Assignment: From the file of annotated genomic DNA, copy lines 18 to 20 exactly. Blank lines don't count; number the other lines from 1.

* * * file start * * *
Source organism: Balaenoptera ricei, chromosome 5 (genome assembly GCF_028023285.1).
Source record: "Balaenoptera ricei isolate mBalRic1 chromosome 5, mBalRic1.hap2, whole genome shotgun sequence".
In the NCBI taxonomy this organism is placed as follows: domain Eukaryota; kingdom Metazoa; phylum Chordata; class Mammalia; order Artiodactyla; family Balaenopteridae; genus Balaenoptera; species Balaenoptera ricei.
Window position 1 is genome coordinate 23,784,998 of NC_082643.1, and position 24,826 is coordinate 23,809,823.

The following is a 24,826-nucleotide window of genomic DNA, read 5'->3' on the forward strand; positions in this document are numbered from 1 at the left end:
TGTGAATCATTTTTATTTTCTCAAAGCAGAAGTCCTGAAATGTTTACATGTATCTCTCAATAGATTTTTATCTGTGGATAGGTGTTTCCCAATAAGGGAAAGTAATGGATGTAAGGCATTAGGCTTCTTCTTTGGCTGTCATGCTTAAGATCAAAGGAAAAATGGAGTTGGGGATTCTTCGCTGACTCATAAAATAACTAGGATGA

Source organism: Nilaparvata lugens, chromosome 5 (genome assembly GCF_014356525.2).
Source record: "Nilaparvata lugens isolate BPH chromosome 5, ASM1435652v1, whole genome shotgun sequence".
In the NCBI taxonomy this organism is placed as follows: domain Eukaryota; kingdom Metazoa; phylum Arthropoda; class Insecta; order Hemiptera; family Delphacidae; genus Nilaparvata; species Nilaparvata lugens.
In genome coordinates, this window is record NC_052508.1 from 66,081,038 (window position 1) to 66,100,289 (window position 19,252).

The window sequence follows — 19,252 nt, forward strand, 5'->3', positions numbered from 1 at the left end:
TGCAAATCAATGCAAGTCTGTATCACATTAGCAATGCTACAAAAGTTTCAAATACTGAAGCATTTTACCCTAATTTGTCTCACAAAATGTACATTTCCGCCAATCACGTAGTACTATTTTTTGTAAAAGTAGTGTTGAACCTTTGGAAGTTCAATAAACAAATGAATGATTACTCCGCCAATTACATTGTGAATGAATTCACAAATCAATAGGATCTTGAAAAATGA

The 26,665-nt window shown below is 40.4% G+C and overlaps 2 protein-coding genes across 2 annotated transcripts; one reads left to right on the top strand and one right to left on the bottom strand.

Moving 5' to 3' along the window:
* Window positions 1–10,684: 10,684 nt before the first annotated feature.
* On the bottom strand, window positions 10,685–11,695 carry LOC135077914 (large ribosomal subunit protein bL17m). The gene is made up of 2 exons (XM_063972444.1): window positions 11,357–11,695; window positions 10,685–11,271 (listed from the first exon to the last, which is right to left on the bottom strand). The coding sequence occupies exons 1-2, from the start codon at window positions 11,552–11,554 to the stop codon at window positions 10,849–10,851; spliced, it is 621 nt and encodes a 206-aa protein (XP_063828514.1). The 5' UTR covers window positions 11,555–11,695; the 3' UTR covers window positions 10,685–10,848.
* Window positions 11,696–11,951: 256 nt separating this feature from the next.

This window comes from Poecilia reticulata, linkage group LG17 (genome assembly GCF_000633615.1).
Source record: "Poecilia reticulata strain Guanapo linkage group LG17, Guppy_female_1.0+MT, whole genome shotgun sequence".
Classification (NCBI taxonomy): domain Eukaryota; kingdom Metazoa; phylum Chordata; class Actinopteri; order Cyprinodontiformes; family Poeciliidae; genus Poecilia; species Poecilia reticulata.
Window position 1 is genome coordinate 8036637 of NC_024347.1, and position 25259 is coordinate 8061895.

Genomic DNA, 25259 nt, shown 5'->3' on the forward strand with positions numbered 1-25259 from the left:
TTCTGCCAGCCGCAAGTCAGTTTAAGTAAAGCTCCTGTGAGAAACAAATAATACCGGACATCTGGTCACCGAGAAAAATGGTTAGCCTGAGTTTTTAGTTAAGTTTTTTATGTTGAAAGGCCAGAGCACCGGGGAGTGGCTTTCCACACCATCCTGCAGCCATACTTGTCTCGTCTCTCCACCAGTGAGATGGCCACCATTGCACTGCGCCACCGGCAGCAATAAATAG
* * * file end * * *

This window comes from Poecilia reticulata, linkage group LG17 (genome assembly GCF_000633615.1).
Source record: "Poecilia reticulata strain Guanapo linkage group LG17, Guppy_female_1.0+MT, whole genome shotgun sequence".
Classification (NCBI taxonomy): domain Eukaryota; kingdom Metazoa; phylum Chordata; class Actinopteri; order Cyprinodontiformes; family Poeciliidae; genus Poecilia; species Poecilia reticulata.